Hydrogen bond plays a very important role in stabilizing the protein–ligand complex. Hydrogen bond is responsible for drug specificity, metabolization, and adsorption in body. Therefore, MD trajectories were also analyzed to examine the number of hydrogen bonds between protein–ligand complexes which were formed during the 50 ns simulation. Figure 6a shows that the number of hydrogen bonds varies from 3 to 5 in Mpro-PubChem3408741 complex. Similarly, it shows variation from 4 to 7 in Mpro-PubChem4167619 complex, while in Mpro-X77, it varies from 2 to 5. We conclude that both the compounds can bind to Mpro effectively and tightly as reference X77.

Fig. 6
figure6

Number of H-bonds (a) and distance (b) as a function of time

Distance

The gmx_mpi pairdist module of GROMACS was used to calculate the distance between the Mpro and ligand during the simulation. The average distance calculations were done using the 50 ns MD trajectories and are shown in Fig. 6b. The average distance for the Mpro-PubChem3408741 complex was observed to be around 3.81 nm, while for Mpro-PubChem4167619, it was computed to be around 3.75 nm. Likewise, an average distance of 3.67 nm was observed for the reference complex Mpro-X77. Overall, distance analysis suggests that both the compounds have the same distance to the Mpro protein as reference X77.

Principal component analysis (PCA)

To perform PCA, the eigenvectors, eigenvalues, and their projection were calculated using the essential dynamics (ED) method. PCA analysis is used to determine the most significant motions during the ligand binding in different complexes. It is a well-known fact that the first few eigenvectors determine the overall motion of the particular protein. Here, the diagonalization of the matrix was used to calculate the eigenvectors. For this study, we used the first 40 eigenvectors for the analysis of concerted motions for 50 ns MD trajectories. The first ten eigenvector accounts 71.97%, 63.99%, and 65.98% motions in simulation period for Mpro-X77, Mpro-PubChem3408741 and Mpro-PubChem4167619 complexes, respectively (Fig. 7a).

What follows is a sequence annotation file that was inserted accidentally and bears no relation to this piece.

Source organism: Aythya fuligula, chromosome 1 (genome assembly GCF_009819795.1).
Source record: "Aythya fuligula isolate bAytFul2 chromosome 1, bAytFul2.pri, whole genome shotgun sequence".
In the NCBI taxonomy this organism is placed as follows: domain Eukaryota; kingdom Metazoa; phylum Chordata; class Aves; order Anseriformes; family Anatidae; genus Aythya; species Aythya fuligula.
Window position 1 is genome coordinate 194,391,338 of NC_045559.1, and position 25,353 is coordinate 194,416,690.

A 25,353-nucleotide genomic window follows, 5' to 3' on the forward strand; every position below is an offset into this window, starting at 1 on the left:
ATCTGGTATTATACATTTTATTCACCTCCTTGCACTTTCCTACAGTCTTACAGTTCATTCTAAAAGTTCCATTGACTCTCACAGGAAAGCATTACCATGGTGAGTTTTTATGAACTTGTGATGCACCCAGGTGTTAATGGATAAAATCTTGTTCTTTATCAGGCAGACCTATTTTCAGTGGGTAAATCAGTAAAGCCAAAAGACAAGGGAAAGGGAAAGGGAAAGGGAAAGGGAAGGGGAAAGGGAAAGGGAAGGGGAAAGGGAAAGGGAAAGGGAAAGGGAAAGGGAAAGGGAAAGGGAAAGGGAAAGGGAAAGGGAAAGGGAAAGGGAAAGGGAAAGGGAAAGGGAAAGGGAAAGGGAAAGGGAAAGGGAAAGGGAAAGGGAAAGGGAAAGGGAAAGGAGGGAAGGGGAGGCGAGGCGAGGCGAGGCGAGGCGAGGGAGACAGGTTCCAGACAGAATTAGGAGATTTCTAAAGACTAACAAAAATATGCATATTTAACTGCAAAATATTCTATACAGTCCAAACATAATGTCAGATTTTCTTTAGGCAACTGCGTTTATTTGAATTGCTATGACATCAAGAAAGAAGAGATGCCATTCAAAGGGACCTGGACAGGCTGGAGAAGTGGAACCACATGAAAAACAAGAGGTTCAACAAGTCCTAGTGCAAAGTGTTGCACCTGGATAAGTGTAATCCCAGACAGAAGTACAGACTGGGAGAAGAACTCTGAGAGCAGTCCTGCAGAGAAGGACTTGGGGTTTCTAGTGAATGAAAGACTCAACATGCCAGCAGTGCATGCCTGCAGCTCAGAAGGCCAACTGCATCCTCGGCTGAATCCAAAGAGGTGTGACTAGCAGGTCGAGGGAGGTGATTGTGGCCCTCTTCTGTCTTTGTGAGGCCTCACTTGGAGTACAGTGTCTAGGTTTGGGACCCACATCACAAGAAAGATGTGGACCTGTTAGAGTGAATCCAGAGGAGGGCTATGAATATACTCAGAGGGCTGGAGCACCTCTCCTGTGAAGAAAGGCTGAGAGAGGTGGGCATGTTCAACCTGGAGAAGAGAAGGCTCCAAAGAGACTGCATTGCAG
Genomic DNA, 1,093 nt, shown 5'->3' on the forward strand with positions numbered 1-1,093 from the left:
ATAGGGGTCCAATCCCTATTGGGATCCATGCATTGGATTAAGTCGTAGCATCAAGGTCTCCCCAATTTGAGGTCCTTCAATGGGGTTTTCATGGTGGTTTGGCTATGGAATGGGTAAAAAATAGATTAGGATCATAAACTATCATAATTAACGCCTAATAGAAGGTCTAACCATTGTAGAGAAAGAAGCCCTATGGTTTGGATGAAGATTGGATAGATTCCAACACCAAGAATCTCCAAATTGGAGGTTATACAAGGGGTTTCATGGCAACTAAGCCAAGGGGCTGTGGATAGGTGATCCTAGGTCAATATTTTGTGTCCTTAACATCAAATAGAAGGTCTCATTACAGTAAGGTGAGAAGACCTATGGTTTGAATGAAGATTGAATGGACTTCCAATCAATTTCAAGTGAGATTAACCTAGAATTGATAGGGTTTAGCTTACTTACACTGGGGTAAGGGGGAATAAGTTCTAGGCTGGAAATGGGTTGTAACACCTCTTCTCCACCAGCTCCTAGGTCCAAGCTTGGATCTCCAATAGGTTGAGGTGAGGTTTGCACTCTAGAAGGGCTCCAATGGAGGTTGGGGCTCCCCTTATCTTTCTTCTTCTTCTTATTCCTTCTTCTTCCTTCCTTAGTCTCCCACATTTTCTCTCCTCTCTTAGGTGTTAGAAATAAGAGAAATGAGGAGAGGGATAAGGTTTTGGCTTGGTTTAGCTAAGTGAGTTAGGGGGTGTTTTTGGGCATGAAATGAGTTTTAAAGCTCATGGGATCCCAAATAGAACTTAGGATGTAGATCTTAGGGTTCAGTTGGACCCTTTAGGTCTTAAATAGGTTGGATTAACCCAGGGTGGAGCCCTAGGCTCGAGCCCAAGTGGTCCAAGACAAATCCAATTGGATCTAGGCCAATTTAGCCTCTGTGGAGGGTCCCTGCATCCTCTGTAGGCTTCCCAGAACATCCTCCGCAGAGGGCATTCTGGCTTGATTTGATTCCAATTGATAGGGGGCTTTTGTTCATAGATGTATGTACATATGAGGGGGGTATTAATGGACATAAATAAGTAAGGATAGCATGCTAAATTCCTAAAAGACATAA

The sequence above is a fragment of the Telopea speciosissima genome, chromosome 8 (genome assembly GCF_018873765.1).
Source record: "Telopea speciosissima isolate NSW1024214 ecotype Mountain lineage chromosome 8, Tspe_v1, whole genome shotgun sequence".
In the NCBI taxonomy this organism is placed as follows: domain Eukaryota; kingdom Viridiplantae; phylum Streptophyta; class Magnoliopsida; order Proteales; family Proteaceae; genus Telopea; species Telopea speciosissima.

Fig. 7
figure7

Principal component analysis- The plot of eigenvalues vs. first 40 eigenvectors (a) and first two eigenvectors describing the motion of a protein in phase space for all the complexes (b)

The dynamics of complexes can be explained by 2D projection plot generation in PCA (Fig. 7b).

For that, we selected the first two principal components, i.e., PC1 and PC2 for the prediction of significant motions. The complex which occupies less phase space with stable cluster represents a more stable complex. The complex occupying more space with non-stable cluster represents a comparatively less stable complex. From Fig. 7B, it can be observed that Mpro-PubChem3408741 and Mpro-PubChem4167619 complexes showed very stable clusters as they occupy similar phase space as compared to reference X77-Mpro (Red), which also showed a stable cluster.

The Gibbs energy landscape plot for PC1 and PC2 is shown in Supplementary Fig. 2. The plot shows the Gibbs energy value ranges from 0 to 11.4, 0 to 10.5, and 0 to 9.67 for Mpro-X77 (Fig. A), Mpro-PubChem3408741 (Fig. B), and Mpro-PubChem4167619 (Fig. C), respectively. All studied compounds had significantly similar energy as compared to the reference. These observations suggest that Mpro-PubChem3408741 and Mpro-PubChem4167619 complexes can follow energetically more favorable transition from one conformation to another as compared to reference complex and all complexes were thermodynamically stable.

Binding energy calculation using MMPBSA method and energetic contribution of individual residues